Japchae (잡채) is a classic Korean recipe that you’ll find at just about every celebration or potluck. “Chae” (채) refers to finely cut pieces, analogous to the Western julienne cut, so a lot of time and effort has to go into making any kind of japchae. Because of this, you may sometimes see japchae with a lot of noodles (and we totally understand!), but take an extra moment to appreciate the veggie-filled versions of japchae. A lot of heart and love goes into that.
Another important element of japchae: color! Obangsaek (오방색) refers to the five primary, essential colors that govern the five directions (north, south, east, west, center), five elements (water, fire, wood, stone, earth) and four seasons revolving around the center: black, red, blue/green, white, yellow. Balancing these colors on the Korean table has been traditionally considered essential to health and well-being, so you’ll find all five colors in japchae as well.
Most people use spinach as their blue/green color in japchae, but we’ve been playing with a fun summer beach green lately: Hamcho (함초, samphire, glasswort or sea asparagus) is a salty, crunchy green that adds a delightful pop of savory flavor. Because hamcho is quite salty, I’ve used a lot less salt and soy sauce in my seasoning here—you may need to add more to taste if you’re using a different green vegetable.
As always, please feel free to leave a note in the comments if you have any suggestions or questions!
150g glass noodles
70g hamcho (tender, small shoots), about 2 heaping handfuls
1 small onion
⅓ large carrot
100g mushrooms (any kind will do, though pyogo/shiitake is classic)
100g pork butt (lean meat), cut into thin strips
for the pork marinade:
2 tsp yangjo ganjang (wheat-based soy sauce)
1 clove garlic, minced
tiny piece of ginger, minced
1 tsp rice wine
pinch of black pepper
drizzle of sesame oil
for the mushroom marinade:
Same as the pork marinade, but replace 2 tsp soy sauce with 1 tsp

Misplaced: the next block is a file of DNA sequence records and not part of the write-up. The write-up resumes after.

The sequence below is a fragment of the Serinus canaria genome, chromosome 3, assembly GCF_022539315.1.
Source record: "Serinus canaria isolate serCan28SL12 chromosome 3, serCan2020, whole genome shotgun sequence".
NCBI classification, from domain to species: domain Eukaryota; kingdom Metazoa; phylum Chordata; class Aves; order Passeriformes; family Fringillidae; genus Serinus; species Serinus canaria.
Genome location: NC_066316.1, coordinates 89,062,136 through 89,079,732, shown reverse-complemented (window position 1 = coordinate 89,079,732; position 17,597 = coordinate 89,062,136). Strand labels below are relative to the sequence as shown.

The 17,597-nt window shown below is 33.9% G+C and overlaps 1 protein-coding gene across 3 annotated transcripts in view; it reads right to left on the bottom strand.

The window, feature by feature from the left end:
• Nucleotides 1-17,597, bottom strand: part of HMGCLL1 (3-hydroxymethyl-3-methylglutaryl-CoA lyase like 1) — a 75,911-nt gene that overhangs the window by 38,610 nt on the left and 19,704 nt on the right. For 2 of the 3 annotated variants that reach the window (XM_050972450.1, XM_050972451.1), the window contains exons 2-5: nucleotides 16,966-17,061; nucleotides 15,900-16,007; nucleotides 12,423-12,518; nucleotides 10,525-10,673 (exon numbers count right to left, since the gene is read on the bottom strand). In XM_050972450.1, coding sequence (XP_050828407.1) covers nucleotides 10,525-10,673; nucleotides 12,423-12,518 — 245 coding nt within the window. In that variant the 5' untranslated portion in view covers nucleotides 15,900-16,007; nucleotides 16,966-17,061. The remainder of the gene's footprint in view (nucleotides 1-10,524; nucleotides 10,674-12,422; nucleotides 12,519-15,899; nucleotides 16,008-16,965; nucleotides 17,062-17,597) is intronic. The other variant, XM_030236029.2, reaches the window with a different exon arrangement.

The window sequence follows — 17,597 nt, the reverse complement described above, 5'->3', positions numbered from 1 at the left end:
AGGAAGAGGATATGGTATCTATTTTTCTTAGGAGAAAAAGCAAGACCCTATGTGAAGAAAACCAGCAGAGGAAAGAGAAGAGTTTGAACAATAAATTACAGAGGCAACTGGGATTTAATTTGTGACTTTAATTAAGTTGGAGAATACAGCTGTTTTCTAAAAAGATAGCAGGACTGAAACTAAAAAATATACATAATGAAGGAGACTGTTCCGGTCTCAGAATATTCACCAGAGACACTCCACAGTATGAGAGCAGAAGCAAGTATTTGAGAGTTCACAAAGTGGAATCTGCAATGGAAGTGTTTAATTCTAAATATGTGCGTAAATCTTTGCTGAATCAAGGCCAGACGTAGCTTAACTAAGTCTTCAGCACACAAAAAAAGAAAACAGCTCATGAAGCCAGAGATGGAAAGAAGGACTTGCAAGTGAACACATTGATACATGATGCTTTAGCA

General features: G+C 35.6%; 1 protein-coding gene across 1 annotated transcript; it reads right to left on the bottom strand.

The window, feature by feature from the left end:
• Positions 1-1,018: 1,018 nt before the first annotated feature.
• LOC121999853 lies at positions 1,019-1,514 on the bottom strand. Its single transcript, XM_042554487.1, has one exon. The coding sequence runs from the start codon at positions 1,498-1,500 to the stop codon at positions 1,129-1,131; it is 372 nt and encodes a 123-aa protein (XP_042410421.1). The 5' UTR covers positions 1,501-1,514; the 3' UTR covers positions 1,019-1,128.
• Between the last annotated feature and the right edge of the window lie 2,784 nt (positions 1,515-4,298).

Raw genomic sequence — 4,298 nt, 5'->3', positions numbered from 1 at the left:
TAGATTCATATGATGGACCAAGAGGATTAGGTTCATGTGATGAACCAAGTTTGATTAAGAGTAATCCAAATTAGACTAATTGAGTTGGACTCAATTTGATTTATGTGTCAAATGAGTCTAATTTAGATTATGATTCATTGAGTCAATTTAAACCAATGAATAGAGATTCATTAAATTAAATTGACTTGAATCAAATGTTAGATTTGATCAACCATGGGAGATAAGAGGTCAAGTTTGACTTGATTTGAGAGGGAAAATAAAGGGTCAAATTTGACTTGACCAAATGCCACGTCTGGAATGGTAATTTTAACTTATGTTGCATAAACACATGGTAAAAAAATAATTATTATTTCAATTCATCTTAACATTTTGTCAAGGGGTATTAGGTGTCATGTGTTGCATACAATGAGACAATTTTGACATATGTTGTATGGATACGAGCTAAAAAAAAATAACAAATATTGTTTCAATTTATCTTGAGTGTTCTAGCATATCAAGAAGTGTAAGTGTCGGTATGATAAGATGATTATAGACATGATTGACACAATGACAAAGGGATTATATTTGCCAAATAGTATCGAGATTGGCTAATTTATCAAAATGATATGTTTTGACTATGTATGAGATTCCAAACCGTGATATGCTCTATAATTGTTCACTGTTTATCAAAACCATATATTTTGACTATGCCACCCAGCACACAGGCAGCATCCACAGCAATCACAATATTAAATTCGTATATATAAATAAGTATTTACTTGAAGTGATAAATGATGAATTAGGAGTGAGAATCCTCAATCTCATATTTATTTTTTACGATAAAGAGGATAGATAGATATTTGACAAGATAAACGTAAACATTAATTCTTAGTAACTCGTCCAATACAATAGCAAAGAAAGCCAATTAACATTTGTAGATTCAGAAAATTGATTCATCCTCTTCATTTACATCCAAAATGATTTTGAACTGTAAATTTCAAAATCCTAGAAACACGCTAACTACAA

to finish the noodles:
1 tbsp yangjo ganjang (wheat-based soy sauce)
1 tsp brown or white sugar
drizzle of sesame oil
2 tsp ground roasted sesame seeds
1. Bring a pot with plenty of water to cover the noodles to a hard boil, add the noodles and cook for about 6 minutes covered. When the noodles are chewy and not soft all the way through, drain and rinse with cold running water a couple of times. Set aside on a sieve to drain.
2. Cut the pork and mushrooms into thin, pinky-sized strips and marinate separately for about 20 minutes.
3. Meanwhile, make your jidan (지단, egg garnish): Separate the yolks and whites, and make thin crêpes with each (see our jidan recipe for tips and a helpful video!). Once they have completely cooled down, slice them into thin strips about 4 to 5 cm long. It’s easy to break the pieces if you slice them while hot, so don’t rush it!
4. Julienne the onion and carrots finely and sauté them slightly with salt and pepper. Set aside.
5. Make sure you break your hamcho down into pinky-sized, tender pieces. Some of the larger, woody stems can be hiding unpleasantly stringy, even sharp, fibers inside. Sauté the hamcho very quickly and do not season. Set aside.
6. Sauté the mushrooms and then the pork. Set aside.
7. In a big mixing bowl, combine the noodles and sautéed ingredients. Add 1 tbsp of ganjang (soy sauce) and 1 tsp of sugar. Drizzle a good amount of sesame oil in and add spoonful of ground roasted sesame seeds. Mix thoroughly and serve warm or at room temperature.